Built by the Los Angeles Art Organ Company for the 1904 St. Louis World's Fair, the Wanamaker Organ was designed by renowned organ architect George Ashdown Audsley, author of The Art of Organ-Building. This heroic instrument had more than 10,000 pipes, and its construction was on such a lavish scale that costs soared to $105,000, bankrupting the builder.
In 1909, Philadelphia merchant-prince John Wanamaker bought the instrument for his new Philadelphia emporium. Thirteen freight cars were required to ship the entire organ from St. Louis, and installation took two years. The Grand Organ was first heard in the Store's seven-story atrium on June 22, 1911, at the exact moment when England's King George V was crowned at Westminster Abbey. Later that year, it was prominently featured when President William Howard Taft dedicated the Store.
Despite its immense size, the tone was judged inadequate to fill the huge court. Wanamaker's opened a private pipe-organ factory in the Store attic, employing up to 40 full-time employees to enlarge the instrument. William Boone Fleming, the original factory supervisor, was hired to direct the work. Lavish construction and elegant workmanship made the Wanamaker Organ both a tonal wonder and a monument to superb craftsmanship. The largest pipe is made of flawless Oregon sugar-pine three inches thick and more than 32 feet long—so large that a Shetland Pony was once posed inside for publicity photos.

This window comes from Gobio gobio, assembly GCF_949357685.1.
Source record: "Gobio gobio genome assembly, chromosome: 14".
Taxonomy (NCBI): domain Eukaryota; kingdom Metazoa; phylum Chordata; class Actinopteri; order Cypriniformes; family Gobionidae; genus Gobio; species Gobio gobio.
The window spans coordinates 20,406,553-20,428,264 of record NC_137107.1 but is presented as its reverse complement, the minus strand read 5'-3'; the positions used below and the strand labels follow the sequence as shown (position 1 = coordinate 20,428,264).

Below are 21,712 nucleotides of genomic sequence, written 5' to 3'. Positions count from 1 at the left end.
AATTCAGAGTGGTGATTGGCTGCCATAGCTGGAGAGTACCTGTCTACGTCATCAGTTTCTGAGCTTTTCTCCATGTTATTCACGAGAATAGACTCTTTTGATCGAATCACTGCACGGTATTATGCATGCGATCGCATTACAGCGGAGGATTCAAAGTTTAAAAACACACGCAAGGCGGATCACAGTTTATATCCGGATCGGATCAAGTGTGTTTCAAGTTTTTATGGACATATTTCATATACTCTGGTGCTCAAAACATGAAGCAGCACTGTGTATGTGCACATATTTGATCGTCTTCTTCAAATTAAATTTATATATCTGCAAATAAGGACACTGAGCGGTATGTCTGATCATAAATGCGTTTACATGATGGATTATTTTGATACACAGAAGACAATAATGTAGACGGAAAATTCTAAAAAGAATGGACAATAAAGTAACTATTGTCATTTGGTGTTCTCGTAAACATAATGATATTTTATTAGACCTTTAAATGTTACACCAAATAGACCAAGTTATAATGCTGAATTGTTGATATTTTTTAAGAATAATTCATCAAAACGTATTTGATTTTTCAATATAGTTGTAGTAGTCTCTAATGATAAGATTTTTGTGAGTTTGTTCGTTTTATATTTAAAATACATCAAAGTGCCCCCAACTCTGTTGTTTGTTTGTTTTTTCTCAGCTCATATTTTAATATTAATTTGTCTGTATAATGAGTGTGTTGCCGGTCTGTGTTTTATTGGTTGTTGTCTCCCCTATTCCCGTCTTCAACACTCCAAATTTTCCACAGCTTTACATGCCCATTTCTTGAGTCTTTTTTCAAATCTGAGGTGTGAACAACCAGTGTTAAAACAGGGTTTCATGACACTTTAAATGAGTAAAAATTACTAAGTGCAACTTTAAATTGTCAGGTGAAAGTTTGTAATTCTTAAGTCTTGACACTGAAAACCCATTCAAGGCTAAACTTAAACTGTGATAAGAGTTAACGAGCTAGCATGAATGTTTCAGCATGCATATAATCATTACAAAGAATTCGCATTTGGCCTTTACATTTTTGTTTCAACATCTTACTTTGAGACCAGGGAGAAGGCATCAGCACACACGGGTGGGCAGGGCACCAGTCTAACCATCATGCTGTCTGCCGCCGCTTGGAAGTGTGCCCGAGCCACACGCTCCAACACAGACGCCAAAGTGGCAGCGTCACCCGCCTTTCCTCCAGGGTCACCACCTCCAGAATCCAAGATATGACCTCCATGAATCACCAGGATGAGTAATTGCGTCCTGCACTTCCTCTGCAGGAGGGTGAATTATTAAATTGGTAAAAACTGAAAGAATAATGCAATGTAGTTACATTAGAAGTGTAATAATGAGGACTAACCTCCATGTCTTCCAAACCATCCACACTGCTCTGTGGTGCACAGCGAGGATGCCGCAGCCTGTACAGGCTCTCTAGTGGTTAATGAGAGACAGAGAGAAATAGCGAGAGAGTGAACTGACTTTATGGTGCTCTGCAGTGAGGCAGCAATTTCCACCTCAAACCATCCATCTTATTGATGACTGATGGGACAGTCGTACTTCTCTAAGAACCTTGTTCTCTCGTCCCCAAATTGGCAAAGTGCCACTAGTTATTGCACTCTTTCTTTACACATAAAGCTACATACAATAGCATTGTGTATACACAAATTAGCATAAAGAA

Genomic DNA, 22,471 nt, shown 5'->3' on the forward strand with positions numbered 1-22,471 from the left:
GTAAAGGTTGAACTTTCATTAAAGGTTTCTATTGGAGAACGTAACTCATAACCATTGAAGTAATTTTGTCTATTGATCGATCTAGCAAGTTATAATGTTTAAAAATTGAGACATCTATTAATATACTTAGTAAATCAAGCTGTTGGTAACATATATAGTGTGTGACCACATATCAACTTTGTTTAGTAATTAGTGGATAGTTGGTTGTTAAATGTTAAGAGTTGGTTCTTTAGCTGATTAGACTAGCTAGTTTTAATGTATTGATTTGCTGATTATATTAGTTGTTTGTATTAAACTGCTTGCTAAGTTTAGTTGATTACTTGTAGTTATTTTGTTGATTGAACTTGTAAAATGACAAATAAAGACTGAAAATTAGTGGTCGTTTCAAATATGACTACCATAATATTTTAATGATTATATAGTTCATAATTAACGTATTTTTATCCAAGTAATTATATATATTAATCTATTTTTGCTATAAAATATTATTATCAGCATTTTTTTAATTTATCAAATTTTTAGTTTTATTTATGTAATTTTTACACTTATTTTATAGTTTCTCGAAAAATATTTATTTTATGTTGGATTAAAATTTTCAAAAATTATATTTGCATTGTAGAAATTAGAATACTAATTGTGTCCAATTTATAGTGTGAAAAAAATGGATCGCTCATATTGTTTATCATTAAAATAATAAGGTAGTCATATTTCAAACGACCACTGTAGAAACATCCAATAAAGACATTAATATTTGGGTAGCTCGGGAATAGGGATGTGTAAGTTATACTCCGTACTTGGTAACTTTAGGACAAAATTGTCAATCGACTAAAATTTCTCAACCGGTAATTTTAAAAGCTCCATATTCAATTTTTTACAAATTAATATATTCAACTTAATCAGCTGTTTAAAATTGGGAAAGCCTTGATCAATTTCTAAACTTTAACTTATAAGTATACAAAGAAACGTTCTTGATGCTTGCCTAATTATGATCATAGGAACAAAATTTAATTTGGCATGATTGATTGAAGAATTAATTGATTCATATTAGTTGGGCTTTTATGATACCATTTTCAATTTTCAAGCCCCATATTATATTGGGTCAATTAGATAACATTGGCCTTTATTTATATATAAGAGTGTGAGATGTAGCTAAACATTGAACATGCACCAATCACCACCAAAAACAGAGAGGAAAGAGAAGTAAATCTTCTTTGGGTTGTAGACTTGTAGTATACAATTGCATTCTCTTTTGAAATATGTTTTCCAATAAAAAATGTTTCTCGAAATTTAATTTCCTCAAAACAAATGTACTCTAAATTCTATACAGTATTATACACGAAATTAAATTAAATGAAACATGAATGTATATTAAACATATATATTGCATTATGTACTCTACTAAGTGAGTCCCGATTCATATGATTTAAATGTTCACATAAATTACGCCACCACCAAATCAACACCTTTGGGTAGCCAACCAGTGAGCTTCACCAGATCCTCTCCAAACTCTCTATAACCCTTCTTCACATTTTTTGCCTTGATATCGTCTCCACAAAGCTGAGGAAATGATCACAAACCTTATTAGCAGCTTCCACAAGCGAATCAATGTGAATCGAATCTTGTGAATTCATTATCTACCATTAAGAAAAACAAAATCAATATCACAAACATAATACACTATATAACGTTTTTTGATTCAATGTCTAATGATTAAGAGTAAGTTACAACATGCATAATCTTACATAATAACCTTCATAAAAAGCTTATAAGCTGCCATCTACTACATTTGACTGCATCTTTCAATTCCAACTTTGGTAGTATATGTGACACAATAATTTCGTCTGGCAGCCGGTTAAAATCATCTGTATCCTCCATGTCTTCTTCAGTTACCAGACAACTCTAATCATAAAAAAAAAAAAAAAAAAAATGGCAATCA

The smallest pipe is a quarter-inch in length. More than 8,000 pipes were added to the Organ between 1911 and 1917, and from 1924 to 1930 an additional 10,000 pipes were installed, bringing the total number of pipes today to 28,500.
Commanding these huge resources is a massive console with six ivory keyboards and 729 color-coded stop tablets. There are 168 piston buttons under the keyboards and 42 foot controls. The console weighs 2.5 tons; the entire instrument weighs 287 tons.
The Friends of the Wanamaker Organ have planned an entire series of special concerts, tours and other events bouilt around the organ's centennial.
Click here for more information.